Startup COO Salary: Here’s What You Can Expect to Pay a COO for Your Startup

5 min read
startup coo salary founders network

Of all the startup roles—content strategists, controllers, COOs, and more—the job of COO (chief operating officer) is perhaps one of the most underappreciated yet valuable. The role of the COO is to oversee and manage the company’s critical operational functions, keeping everything running smoothly from day to day.

Given this essential task, COOs more than deserve to be compensated fairly for their hard work. But what is the average COO (chief operating officer) salary, and how much does a COO at a startup get paid, exactly? In this article, we’ll discuss the issues of startup COO salary and equity, so that you can recruit and retain high-quality talent.

What does a COO do at a startup?

The COO reports directly to the CEO, and is often considered to be the company’s “second in command.” COOs focus on carrying out the details of the company’s business plan and strategy.

Often, the COO handles the internal affairs of the business, while the CEO acts as its public-facing representative. For example, if the company receives negative press, the CEO might decide which corrective actions to take and make a public announcement. The COO is then tasked with hiring and managing the right personnel—whether that’s customer support, DevOps engineers, or digital marketers—to make the CEO’s promises happen.

COOs usually have previous experience in fields such as sales, marketing, product management, and business development. As they work their way up the corporate ladder, the former titles held by COOs may include: director of customer success, marketing coordinator, marketing manager, sales director, associate product manager, sales operations manager, Salesforce administrator, etc.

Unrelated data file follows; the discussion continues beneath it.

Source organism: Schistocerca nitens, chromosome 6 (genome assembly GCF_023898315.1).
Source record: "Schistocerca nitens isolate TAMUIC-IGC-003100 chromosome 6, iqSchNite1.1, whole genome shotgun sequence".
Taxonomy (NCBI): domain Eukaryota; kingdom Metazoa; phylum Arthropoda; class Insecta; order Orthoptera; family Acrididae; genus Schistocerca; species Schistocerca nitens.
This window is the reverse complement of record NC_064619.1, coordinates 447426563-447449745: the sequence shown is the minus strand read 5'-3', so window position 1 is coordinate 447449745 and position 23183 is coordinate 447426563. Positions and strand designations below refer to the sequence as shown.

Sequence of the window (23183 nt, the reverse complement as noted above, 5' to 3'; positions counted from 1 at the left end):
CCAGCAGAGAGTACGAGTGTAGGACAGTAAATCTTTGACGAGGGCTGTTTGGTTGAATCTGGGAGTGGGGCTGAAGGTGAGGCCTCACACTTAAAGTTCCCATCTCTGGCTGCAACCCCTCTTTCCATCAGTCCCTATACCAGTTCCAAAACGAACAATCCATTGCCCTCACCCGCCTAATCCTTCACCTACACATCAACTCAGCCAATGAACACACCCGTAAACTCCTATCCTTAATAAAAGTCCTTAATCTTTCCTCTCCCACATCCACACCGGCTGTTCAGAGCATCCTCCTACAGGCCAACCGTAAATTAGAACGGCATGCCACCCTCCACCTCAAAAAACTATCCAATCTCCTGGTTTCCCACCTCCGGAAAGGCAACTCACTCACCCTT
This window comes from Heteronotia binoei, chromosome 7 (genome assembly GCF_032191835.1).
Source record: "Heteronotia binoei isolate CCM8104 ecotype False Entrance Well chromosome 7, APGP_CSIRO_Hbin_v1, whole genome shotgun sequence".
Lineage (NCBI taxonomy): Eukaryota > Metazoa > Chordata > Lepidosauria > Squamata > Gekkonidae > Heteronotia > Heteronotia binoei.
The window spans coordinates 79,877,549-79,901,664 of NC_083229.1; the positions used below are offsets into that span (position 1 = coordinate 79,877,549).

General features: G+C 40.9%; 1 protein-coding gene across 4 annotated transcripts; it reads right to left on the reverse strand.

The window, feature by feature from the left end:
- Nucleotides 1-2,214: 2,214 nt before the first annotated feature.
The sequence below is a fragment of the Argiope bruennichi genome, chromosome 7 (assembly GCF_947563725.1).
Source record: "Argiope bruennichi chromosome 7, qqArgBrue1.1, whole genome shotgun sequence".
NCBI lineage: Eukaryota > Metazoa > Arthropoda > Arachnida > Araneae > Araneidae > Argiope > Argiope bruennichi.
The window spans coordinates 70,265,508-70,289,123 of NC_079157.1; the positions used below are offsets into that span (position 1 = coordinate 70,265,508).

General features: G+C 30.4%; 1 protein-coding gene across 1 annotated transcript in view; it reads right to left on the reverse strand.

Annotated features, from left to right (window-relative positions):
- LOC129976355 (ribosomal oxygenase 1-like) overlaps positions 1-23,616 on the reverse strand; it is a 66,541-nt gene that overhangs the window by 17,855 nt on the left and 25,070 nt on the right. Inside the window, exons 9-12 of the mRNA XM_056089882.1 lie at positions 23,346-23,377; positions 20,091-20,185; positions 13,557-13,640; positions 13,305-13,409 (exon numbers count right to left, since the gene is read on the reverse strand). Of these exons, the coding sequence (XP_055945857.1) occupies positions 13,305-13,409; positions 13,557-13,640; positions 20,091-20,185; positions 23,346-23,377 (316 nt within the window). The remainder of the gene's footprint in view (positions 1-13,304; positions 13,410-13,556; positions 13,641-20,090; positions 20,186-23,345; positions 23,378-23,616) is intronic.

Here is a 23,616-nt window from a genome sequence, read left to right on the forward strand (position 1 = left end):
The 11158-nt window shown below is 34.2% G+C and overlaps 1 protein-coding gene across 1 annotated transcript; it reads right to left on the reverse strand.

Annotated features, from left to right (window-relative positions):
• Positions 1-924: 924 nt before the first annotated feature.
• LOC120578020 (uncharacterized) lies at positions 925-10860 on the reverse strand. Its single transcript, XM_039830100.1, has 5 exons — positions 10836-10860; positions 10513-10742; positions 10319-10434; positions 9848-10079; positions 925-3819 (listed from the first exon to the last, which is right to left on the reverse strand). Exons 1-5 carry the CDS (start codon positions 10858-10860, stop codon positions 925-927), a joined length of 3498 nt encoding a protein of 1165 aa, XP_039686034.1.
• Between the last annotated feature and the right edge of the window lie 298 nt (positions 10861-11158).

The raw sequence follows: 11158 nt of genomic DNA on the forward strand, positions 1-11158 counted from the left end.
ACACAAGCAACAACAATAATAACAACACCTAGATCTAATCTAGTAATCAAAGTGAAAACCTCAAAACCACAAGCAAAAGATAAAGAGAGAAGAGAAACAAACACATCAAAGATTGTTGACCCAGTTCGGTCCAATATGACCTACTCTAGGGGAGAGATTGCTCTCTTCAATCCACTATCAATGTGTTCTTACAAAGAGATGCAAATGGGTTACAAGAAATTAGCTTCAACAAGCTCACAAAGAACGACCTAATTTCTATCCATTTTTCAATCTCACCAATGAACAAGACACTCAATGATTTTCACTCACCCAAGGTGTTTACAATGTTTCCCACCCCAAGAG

In addition, COOs should have a solid education, with many holding a graduate degree such as an MBA. Finally, COOs should possess strong leadership, communication, and analytical skills to help them fulfill their job responsibilities.

COOs are expected to wear many hats in order to successfully administrate functions across the business. As such, COOs oversee a wide range of employees: QA managers, recruiters, sales managers, customer support reps, engineering managers, event planners, HR directors, sales engineers, sales reps, and more.

The role of the COO in a startup may vary depending on the company’s immediate and long-term needs. Some COOs are hired to complement the CEO’s abilities—such as a forward-thinking, visionary CEO who needs a practical-minded second in command. Other COOs are brought on for a specific initiative, such as launching a new product or expanding into a new market.

How much does a COO of a small company make?

The salary for a COO at a startup depends on multiple factors, so it’s difficult to give a “one size fits all” answer. The elements that may influence startup COO salary include:

    • Years of experience: Seasoned COOs can likely command a higher salary than people who are stepping into the role for the first time.


    • Cost of living: COOs located in high cost of living areas (Silicon Valley, New York, London, etc.) will need a higher salary as compensation.